a callused heart
by Kayla Raymond
I’ve been reminiscing on my very first few moments in Haiti. Moments that happened nearly four years ago. We stepped off the airplane and out into the streets of Port-au-Prince, a place you can’t imagine until you experience it all on your own. At the time there was no open area to catch your breath, like there is now. You were just thrown into the chaos. It was also the first time in my life that I was a complete minority.
We drove away from the airport in an old school bus that felt like it could fall apart at any moment. I remember thinking, “What the @#!$ is my dad doing bringing us to this place? How will I ever survive here for an entire week?”
Jokes on me, I guess, since I live here full-time now!
But, little by little, my heart broke into a million tiny pieces. Children latched on, little eyes locked eyes with mine and ever since I’ve been a mess, more or less.
My life just hasn’t made much sense. Or is it that my life had never made sense before Haiti and now it does? I’m not quite sure, I guess it’s what I’m trying to figure out.
But from the very beginning moments, I remember my desire to spend time in the villages. Trying to figure out how they do it, how do they really survive living like this? I always complained having to share a bathroom with my sister, but these people? They’re happy if they have running water in their village, let alone their home.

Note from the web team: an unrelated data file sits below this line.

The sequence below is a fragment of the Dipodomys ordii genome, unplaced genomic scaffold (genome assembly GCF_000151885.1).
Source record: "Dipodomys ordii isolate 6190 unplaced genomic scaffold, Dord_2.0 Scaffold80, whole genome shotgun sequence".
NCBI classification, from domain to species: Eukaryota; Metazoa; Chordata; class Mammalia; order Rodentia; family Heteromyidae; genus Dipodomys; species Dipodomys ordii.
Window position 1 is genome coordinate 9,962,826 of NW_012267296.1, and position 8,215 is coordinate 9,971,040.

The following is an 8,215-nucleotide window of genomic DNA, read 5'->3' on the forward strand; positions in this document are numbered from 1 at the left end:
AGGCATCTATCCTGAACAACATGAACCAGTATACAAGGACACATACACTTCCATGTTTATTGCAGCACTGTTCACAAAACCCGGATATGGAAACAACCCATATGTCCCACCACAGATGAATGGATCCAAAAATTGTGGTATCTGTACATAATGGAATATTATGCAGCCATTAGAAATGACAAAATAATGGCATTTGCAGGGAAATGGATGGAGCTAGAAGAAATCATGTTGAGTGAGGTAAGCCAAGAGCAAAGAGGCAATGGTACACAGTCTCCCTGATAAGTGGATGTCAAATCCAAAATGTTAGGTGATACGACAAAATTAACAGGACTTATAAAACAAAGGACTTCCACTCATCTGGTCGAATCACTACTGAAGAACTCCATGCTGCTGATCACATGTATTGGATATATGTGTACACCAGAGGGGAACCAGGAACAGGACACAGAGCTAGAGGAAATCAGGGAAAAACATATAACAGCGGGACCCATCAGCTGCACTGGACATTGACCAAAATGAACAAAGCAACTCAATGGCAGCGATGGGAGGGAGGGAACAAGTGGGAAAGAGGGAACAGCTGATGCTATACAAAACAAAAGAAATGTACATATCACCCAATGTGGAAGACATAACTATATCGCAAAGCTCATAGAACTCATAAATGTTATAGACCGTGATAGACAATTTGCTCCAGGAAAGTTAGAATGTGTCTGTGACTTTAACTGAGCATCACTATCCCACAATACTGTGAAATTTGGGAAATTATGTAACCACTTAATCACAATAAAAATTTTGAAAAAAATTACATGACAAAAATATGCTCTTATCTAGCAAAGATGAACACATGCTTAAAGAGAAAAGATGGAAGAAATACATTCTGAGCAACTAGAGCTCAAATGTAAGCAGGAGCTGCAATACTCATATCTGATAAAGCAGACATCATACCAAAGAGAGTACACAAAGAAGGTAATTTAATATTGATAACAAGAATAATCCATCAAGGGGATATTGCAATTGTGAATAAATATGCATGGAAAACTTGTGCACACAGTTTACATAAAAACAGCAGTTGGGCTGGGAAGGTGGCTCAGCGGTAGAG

I remember in the beginning moments always trying to peak down the hidden paths. I wanted to see what was behind the gates, I wanted to venture onto the unknown. I remember zooming past all these little hidden alleys while on the bus, and I tried so hard to catch even the slightest glimpse as to what their lives must be like.
And now so many moments, so many days, even years, have passed since those beginning moments of heartbreak and fear.
The first time I cried (like the sobbing, shaking, ugly cry) happened in Madam Lucian’s orphanage. We were handing out dum dum suckers and after a few minutes I looked down and a small girl, probably no older than 2-years-old, was at my feet crying. She was too small to reach high enough to be seen and grab a sucker. To relieve her fear of not getting a sucker, I bent down, picked her up and personally unwrapped and gave her a sucker. A moment later, I picked up another small girl.
Within moments the first little girl, the one who had worked so hard to get her sucker in the first place, began sharing with the second little girl. Such a simple act of kindness. Of sharing. She taught me so much in that simple moment and I guess since then I have been trying to be a little more like her.
(And who would have known that my parents would rescue a dying boy from there several months later and that my first adopted son would also come from the same orphanage!)
There have been so many other moments like those on this journey. But, there have been some bad ones too. I talk about the kindness, but I’ve definitely seen the greed. I’ve been taken advantage of and the feeling of being expected to give, give, give can just wear a person out. To tell you the truth, I’ve been feeling a little worn out.